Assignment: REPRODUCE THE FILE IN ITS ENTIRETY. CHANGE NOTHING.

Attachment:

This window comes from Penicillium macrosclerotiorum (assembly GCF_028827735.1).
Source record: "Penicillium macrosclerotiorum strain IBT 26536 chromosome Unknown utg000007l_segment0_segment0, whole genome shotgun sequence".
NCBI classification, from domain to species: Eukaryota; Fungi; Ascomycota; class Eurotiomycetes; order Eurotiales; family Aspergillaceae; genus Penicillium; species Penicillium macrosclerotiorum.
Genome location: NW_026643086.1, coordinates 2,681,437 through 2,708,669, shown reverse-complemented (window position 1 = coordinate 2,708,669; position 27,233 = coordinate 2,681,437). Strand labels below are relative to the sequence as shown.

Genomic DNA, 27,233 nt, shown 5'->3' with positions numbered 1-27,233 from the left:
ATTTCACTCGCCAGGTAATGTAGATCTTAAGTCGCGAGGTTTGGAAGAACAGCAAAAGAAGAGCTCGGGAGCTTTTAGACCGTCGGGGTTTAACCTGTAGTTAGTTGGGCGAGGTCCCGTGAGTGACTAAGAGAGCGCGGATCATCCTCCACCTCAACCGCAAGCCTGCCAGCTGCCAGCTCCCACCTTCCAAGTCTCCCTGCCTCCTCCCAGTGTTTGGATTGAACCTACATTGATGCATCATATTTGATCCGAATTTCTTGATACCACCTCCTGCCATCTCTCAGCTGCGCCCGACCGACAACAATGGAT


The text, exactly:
This window comes from Penicillium macrosclerotiorum (assembly GCF_028827735.1).
Source record: "Penicillium macrosclerotiorum strain IBT 26536 chromosome Unknown utg000007l_segment0_segment0, whole genome shotgun sequence".
NCBI classification, from domain to species: Eukaryota; Fungi; Ascomycota; class Eurotiomycetes; order Eurotiales; family Aspergillaceae; genus Penicillium; species Penicillium macrosclerotiorum.
Genome location: NW_026643086.1, coordinates 2,681,437 through 2,708,669, shown reverse-complemented (window position 1 = coordinate 2,708,669; position 27,233 = coordinate 2,681,437). Strand labels below are relative to the sequence as shown.

Genomic DNA, 27,233 nt, shown 5'->3' with positions numbered 1-27,233 from the left:
ATTTCACTCGCCAGGTAATGTAGATCTTAAGTCGCGAGGTTTGGAAGAACAGCAAAAGAAGAGCTCGGGAGCTTTTAGACCGTCGGGGTTTAACCTGTAGTTAGTTGGGCGAGGTCCCGTGAGTGACTAAGAGAGCGCGGATCATCCTCCACCTCAACCGCAAGCCTGCCAGCTGCCAGCTCCCACCTTCCAAGTCTCCCTGCCTCCTCCCAGTGTTTGGATTGAACCTACATTGATGCATCATATTTGATCCGAATTTCTTGATACCACCTCCTGCCATCTCTCAGCTGCGCCCGACCGACAACAATGGAT